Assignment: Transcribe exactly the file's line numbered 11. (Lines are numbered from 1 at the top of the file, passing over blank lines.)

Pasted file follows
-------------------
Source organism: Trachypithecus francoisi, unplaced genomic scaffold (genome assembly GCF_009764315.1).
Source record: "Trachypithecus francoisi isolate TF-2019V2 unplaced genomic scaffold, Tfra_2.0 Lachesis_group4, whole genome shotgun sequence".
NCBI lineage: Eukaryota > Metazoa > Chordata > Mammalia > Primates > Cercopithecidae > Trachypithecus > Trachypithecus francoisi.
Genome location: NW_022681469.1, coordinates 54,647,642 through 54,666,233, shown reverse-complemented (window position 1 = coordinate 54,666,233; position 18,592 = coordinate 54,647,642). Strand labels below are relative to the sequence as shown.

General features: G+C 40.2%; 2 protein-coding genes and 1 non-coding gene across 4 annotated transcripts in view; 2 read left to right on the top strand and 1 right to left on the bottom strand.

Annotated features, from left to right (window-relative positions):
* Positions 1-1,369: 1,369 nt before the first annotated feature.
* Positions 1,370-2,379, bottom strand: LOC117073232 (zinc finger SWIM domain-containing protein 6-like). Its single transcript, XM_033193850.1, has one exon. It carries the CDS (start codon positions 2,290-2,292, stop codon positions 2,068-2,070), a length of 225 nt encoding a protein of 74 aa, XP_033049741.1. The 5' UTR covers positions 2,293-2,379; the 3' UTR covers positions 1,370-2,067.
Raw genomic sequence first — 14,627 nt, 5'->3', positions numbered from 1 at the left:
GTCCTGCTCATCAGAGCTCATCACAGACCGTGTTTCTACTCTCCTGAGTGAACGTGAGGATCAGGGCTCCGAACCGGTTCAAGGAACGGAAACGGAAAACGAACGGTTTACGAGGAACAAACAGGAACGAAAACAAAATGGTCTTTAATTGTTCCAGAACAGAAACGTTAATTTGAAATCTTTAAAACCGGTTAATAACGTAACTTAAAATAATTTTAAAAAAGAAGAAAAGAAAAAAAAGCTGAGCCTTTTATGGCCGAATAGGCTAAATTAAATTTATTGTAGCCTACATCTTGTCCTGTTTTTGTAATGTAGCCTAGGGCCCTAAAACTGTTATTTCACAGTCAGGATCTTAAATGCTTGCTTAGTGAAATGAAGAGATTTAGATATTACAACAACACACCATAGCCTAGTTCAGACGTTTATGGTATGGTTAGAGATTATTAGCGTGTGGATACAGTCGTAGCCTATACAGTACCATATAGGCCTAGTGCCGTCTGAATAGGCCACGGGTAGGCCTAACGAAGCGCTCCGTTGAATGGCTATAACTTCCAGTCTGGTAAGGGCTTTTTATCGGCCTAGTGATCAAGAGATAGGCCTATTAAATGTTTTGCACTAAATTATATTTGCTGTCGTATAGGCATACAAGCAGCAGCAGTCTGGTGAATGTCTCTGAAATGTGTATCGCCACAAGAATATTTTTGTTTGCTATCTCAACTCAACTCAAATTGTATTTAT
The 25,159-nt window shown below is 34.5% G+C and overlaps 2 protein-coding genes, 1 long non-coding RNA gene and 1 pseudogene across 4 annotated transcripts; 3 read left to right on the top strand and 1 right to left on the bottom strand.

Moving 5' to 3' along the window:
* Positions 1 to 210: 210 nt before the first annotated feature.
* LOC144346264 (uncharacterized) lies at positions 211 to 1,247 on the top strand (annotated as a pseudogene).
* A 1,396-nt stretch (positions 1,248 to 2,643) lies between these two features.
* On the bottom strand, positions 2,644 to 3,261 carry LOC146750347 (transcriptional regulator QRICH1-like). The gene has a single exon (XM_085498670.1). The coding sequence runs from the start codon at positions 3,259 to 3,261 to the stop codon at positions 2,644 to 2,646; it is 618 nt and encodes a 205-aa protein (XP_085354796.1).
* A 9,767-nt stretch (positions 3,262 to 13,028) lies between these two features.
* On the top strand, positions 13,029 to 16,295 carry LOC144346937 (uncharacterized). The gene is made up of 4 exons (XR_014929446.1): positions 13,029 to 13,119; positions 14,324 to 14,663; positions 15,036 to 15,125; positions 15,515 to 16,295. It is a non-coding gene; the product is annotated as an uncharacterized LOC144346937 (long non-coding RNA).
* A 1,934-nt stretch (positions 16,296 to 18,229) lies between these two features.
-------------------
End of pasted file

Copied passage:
The 25,159-nt window shown below is 34.5% G+C and overlaps 2 protein-coding genes, 1 long non-coding RNA gene and 1 pseudogene across 4 annotated transcripts; 3 read left to right on the top strand and 1 right to left on the bottom strand.